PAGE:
Published in the August 2012 issue of Today’s Hospitalist
IT’S EASY TO SAY that doctors should always act professionally, but what does that really mean? Is chatting with a colleague in the hallway about your dinner plans unprofessional? What about bad-mouthing the decisions of emergency and primary care physicians to your fellow hospitalists? And how about introducing a medical student to patients as “doctor,” celebrating a blocked admission or coming to work when you are sick?
The first example might not seem that unprofessional “and, in fact, hospitalists from three Chicago health systems who were surveyed about their views of and participation in unprofessional behavior didn’t consider chatting with colleagues problematic. (They rated it midway between unprofessional and professional behavior, and more than two-thirds admitted to doing so.) The survey asked questions about a range of behaviors from borderline to egregious.
Survey results, which were published online in May by the Journal of Hospital Medicine, indicated that hospitalists’ behaviors are overwhelmingly professional. But according to Shalini T. Reddy, MD, a hospitalist and associate professor of medicine at the University of Chicago, hospitalists’ responses also highlighted areas where the stresses and culture of modern medicine make it hard for hospitalists to act as they might like.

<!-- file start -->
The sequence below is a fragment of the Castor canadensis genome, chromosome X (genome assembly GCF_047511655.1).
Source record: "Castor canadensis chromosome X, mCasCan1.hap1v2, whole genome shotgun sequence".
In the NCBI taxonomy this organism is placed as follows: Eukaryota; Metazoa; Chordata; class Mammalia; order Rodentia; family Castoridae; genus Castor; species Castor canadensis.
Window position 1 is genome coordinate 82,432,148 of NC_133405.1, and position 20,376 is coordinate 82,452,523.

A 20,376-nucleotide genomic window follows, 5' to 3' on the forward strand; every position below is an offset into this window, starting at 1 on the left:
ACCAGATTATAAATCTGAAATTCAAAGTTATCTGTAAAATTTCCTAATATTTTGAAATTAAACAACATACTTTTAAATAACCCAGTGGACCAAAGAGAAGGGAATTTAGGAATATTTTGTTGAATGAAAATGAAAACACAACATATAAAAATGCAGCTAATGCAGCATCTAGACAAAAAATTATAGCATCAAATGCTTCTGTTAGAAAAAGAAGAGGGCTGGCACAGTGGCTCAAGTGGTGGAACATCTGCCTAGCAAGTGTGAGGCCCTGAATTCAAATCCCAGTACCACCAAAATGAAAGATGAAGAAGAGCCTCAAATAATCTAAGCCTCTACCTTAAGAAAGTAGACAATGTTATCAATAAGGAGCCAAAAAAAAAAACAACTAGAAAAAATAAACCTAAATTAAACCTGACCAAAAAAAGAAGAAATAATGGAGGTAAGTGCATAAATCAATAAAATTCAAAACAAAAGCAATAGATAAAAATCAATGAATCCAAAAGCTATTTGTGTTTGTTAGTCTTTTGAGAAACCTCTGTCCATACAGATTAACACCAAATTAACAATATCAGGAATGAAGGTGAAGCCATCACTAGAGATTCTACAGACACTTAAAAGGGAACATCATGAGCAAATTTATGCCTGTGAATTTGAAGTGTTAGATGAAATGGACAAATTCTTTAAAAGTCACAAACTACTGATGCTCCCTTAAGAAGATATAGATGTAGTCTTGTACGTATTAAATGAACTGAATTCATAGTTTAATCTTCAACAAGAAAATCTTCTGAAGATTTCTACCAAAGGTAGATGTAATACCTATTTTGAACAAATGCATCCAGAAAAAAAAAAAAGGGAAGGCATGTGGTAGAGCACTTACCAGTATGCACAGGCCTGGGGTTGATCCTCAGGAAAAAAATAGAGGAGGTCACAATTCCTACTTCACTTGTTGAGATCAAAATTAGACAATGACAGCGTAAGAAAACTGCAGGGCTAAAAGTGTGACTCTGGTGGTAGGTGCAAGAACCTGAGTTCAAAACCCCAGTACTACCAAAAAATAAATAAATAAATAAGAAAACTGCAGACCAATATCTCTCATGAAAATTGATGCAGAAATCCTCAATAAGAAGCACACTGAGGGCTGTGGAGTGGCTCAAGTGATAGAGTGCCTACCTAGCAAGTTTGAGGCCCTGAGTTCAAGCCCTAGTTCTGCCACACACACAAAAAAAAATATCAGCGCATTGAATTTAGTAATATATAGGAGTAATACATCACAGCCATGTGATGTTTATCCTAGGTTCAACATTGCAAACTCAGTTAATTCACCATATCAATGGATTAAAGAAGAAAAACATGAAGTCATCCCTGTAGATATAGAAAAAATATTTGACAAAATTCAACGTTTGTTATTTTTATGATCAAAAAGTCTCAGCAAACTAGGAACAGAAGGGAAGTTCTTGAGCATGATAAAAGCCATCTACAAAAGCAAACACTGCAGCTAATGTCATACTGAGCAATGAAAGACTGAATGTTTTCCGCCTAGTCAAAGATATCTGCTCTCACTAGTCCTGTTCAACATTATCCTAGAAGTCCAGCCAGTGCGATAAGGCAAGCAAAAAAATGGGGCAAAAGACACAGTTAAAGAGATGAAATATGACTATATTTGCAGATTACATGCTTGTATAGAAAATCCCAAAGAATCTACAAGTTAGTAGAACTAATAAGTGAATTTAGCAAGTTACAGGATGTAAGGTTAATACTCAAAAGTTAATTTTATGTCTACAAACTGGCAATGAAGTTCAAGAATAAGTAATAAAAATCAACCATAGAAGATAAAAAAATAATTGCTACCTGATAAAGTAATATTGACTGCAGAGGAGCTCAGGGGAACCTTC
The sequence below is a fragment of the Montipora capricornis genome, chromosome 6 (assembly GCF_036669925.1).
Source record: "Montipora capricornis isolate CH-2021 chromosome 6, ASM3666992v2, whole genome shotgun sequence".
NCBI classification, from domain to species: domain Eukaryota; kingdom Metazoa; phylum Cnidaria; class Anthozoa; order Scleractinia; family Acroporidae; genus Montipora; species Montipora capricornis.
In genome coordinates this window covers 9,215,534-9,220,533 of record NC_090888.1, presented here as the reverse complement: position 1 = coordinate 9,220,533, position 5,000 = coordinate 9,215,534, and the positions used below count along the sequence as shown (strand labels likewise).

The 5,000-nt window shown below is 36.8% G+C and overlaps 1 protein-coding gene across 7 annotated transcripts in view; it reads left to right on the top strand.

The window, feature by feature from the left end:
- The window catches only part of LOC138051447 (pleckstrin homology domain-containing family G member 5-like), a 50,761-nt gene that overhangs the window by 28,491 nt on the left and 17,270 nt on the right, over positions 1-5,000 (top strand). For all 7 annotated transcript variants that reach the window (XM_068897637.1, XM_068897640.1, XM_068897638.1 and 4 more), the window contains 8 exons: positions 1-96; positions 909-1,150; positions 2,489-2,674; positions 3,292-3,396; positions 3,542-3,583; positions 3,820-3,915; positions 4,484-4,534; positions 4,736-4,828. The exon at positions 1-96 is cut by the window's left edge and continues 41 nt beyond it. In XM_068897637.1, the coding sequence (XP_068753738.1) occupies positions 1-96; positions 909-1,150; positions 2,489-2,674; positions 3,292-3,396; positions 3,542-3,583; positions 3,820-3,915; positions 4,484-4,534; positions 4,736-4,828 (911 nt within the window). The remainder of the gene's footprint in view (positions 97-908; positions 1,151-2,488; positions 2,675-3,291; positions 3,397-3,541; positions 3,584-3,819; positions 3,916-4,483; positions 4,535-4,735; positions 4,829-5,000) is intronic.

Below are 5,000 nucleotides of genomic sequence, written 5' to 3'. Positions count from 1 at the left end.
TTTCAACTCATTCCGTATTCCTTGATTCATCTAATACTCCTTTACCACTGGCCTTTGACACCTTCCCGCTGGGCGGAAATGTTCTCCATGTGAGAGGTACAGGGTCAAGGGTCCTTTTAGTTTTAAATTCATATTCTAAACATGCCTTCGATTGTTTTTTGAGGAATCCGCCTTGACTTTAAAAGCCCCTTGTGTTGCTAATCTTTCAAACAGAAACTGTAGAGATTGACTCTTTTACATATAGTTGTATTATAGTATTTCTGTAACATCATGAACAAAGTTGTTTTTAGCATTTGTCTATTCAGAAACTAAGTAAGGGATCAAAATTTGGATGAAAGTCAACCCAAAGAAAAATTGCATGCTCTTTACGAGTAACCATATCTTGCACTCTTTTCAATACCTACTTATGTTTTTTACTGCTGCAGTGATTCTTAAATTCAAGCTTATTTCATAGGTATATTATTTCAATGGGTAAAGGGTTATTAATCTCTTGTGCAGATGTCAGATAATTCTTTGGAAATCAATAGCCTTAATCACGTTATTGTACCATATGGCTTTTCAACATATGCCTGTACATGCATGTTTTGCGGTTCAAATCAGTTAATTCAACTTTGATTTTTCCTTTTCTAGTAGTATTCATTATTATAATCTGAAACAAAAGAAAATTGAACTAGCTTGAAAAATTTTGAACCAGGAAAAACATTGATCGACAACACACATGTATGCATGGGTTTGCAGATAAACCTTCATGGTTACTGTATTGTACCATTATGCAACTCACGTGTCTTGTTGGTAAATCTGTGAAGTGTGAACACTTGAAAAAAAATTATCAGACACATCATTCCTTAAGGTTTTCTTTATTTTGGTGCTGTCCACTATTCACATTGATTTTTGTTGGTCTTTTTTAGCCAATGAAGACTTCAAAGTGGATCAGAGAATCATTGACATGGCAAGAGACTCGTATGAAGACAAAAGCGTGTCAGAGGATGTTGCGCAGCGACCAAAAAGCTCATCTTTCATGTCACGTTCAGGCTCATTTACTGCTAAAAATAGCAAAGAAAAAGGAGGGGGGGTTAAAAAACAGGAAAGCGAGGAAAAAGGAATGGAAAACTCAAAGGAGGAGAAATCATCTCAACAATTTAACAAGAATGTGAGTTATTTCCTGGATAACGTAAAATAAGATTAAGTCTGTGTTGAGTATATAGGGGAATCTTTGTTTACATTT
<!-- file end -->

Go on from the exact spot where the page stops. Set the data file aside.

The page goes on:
“As a profession, we are going to be faced with systems issues and difficult situations,” she says. “Being professional means carrying ourselves the way patients depend on us to behave: cool-headed, compassionate and competent, and we have to be those things all the time. That’s a tall order.”
Surveyed hospitalists, for instance, rated disparaging other physicians to colleagues as fairly unprofessional. According to Dr. Reddy, what that really illustrates is how deep-seated the problem of “Monday-morning quarterbacking” is in American medical culture.
Common sense says that such behavior can’t be best for patient care either. The first step toward changing such a culture, she notes, is “raising awareness” through surveys such as this one, which illuminate the distance between perception and action.
“Some of us aren’t even aware that we do this,” says Dr. Reddy. “It’s important to hold a mirror up to ourselves.” Once Dr. Reddy and her research team identified common behaviors, “our group started conducting workshops using videotaped scenarios to raise awareness and get us all thinking about how we work.”
Blocking and turfing
Physicians don’t want to be unprofessional, Dr. Reddy explains. Instead, unprofessional behavior may crop up when doctors are trying to cope with an exasperating or stressful situation.
Take “blocking” and “turfing,” behaviors that surveyed hospitalists both rate as unprofessional but also admit to participating in. “Blocking” an admission was defined as refusing to take an admission that would be appropriate for that doctor’s service, while “turfing” is the practice of transferring a patient who could be cared for on your service to another, to reduce your census. Survey results indicated that 8% of hospitalists reported “blocking,” 9% admitted they have “turfed” and 21% said they have celebrated a blocked admission.